RECAP LA Workshop: Watershed
Before arrival in UCLA's Perloff Hall, conference attendees were given a tour of the Los Angeles river, led by Jenny Price, writer, Los Angeles Urban Ranger, Research Scholar at the U.C.L.A. Center for the Study of Women and recent Anschutz Fellow in American Studies at Princeton University. Attendees were able to literally get their feet wet in a decidedly urban river, providing a shared and very immediate understanding of what hard water infrastructure is like. Through a visit to a comparably unpaved section of the river, they were also given a chance to imagine what the space could become if taken over, softened and greened, providing park space to under-served areas of Los Angeles and adding to the image of the city. Moreover, softening the river bed would increase the water available for human use, instead of sending it out to the ocean as fast as possible, as the hard, paved version does.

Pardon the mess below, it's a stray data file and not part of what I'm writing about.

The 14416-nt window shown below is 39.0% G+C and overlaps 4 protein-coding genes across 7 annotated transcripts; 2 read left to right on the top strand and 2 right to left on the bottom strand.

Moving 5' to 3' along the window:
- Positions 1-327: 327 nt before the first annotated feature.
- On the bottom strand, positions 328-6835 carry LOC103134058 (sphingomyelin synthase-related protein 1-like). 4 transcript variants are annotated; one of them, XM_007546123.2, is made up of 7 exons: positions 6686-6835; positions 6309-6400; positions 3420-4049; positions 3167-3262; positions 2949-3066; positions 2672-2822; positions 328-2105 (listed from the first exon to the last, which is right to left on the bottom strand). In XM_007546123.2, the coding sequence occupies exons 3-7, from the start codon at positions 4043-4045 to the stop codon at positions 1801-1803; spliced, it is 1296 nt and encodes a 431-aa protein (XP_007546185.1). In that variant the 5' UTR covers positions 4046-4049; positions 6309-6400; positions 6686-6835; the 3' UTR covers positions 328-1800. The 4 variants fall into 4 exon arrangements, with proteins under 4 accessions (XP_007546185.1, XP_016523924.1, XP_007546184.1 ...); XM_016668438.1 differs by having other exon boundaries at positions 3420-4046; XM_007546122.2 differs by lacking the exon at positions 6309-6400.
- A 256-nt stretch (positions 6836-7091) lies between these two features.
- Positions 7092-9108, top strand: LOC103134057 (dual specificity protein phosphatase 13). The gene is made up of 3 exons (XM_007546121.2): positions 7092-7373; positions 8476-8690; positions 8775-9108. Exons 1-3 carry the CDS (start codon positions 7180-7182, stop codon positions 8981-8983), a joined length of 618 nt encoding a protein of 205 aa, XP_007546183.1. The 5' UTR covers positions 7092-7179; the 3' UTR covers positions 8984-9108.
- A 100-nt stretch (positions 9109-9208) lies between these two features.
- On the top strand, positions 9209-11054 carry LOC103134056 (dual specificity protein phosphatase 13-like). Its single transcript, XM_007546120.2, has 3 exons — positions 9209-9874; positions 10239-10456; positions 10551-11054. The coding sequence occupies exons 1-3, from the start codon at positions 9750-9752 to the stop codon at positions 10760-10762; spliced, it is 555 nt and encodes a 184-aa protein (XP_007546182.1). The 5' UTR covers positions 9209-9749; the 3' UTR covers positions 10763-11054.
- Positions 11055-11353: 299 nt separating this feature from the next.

The organization of the conference followed the fictional construct of the water cycle. The first panel focused on the movement of water from Air to Surface and back again. Tom Wright, Director of the Regional Plan Association and moderator of the panel, opened by acknowledging his own water dislocation, traveling from an island surrounded by water to a context very much aware of the need to conserve water. Jenny Price then presented a history of the Los Angeles river in her talk, "The LA What??: Paving and Un-paving America’s Most Famous Forgotten River". While the river was the site of the city's founding, residents had since turned their backs on the river following its paving by the Army Corps of Engineers. Until 1985, when the friends of the LA River began what has become one of the best funded civic projects, a project of river revitalization by City of Los Angeles. Price showed how cleaning and greening the river would create a 51-mile greenway, connecting to public transportation and rail. Next, Rob Pirani of the Regional Plan Association spoke of the importance of public participation in such projects, using the example of the Brooklyn Greenway Project. Felipe Correa of Harvard University's Graduate School of Design presented his analysis of "Urbanism Out of Water", comparing Oman and the UAE to reveal the impact of using oil to pump water in order to maintain culturally significant oases. Then, Jane Harrison and David Turnbull of Atopia presented their design research, proposing architecture as a piece of infrastructure that is able to be both water filter, water retention and a place for play in their Pitch Africa project. And last, Nicholas You of The Citistates Group spoke of the questionable strategy of placing systems for clean water, sewage, data, gas, all in one space under the streets while arguing that we must understand that water and energy can't be treated as separate issues.